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Sen. Elizabeth Warren says Wells Fargo misdeeds were all about juicing reported profits

  • "Mad Money" host Jim Cramer spoke with Sen. Elizabeth Warren about recent malpractices at Wells Fargo.
  • Warren said that holding executives accountable is the only way forward.

Few lawmakers had stronger words for Wells Fargo in the continued conflict surrounding the big bank's malpractices than Massachusetts Sen. Elizabeth Warren.

"This is a company that, from the very top, has made it clear there's no accountability here," the Democratic senator told "Mad Money" host Jim Cramer in an exclusive interview on Tuesday.

While Wells Fargo's earnings remained intact, the bank is said to have pressured employees to open unauthorized accounts for customers, an issue that was recently found to have affected more customer accounts than previously thought.

"This is not about serving consumers," Warren said. "This is all about, quarter by quarter by quarter, how to juice the reported profits. That's what mattered at Wells Fargo."

And to Warren, the only way to prevent large corporations from misdeeds like these are to hold their top executives accountable, possibly with the help of the Federal Reserve.

"So long as there is no personal responsibility when these big companies breach consumers' trusts, let their data get stolen, cheat their consumers like they did in the case of Wells Fargo, then nothing is going to change," the senator said. "As long as they can keep collecting their paychecks and they can keep sleeping cozy at night, then we're going to have the same kind of thing going on in these big corporations where the customer is at the end of the day – and let's face it – stockholders are at the end of the day, too. It's all about the executives."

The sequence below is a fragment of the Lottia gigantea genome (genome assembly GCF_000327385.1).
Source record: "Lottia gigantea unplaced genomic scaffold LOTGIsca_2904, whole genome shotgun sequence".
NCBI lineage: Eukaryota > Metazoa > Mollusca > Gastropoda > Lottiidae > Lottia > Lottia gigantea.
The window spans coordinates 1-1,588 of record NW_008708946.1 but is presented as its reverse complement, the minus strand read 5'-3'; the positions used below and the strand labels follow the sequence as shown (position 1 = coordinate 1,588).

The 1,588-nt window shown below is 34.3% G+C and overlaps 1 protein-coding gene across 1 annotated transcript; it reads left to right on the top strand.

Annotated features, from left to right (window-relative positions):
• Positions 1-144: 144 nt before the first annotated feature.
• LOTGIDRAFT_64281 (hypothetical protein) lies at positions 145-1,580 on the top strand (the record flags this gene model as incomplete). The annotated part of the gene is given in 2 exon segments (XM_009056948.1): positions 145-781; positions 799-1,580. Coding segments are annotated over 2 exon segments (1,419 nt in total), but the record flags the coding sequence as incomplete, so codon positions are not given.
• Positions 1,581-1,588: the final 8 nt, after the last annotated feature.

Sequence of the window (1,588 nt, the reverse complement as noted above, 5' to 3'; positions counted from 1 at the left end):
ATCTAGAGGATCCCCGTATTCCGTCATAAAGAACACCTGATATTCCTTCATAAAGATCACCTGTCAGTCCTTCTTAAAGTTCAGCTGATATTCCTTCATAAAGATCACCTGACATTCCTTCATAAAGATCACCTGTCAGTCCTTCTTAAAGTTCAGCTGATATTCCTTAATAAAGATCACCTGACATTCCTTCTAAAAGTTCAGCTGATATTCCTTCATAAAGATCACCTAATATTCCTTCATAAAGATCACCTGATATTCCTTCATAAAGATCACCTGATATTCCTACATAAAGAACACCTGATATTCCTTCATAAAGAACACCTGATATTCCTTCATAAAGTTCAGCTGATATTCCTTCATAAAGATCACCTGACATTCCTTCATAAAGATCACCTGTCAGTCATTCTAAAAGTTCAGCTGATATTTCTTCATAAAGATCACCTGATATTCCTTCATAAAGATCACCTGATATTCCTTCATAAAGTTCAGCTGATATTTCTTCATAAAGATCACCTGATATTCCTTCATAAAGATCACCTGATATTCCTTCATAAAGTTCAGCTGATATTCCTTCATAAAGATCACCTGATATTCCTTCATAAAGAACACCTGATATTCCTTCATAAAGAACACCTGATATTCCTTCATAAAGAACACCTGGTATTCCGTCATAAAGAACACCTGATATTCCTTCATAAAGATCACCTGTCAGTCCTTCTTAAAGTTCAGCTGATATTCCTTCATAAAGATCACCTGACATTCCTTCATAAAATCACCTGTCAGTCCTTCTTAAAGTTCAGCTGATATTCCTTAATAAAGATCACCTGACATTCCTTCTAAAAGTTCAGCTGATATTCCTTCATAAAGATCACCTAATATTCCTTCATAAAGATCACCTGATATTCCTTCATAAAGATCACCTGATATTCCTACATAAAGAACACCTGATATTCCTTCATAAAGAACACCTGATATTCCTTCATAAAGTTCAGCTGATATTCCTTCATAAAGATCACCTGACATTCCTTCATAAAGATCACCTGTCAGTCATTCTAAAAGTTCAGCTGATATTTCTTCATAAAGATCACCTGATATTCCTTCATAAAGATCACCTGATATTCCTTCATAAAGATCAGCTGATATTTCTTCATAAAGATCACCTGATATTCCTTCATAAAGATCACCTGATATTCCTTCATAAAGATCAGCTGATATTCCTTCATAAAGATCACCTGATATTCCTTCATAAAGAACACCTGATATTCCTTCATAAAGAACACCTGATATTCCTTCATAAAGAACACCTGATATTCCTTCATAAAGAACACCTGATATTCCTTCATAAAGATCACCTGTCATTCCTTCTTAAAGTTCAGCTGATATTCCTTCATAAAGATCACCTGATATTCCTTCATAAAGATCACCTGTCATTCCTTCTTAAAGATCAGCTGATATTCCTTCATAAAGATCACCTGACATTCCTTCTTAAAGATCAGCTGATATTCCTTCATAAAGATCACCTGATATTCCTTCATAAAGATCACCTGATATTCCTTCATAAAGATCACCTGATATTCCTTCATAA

Warren recalled how ousted Wells Fargo CEO John Stumpf handled the news of his bank's cross-selling malpractices in his Senate hearing.

"We had a hearing a year ago when John Stumpf, who had gone on your program, first one out of the barrel, said, 'Hey, listen, I take personal responsibility for what's gone wrong at Wells Fargo.' And then it turned out what personal responsibility meant was firing thousands of people who made $15 bucks an hour," Warren told Cramer.

In light of the recent cybersecurity breach at credit reporting firm Equifax, in which hackers gained access to 143 million customers' Social Security numbers, addresses, phone numbers, and even driver's license and credit card numbers, Warren called for policymakers to take stronger action against top executives.

Stumpf may have been fired, but many of the executives who were there while Wells Fargo employees were under pressure to meet sales quotas still have their jobs, Warren said.

"I want these big corporations to understand that when you engage in massive fraud, when you are so irresponsible with the data that belongs to consumers, when you put your customers at risk, there's going to be real responsibility for you," the senator said. "And until that happens, until people lose their jobs, until we have criminal investigations, until there's a real chance that one of these executives is going to be walked out of the office in handcuffs with people snapping pictures, then nothing's going to change on Wall Street, not in these big companies."

Watch Elizabeth Warren's full interview here:

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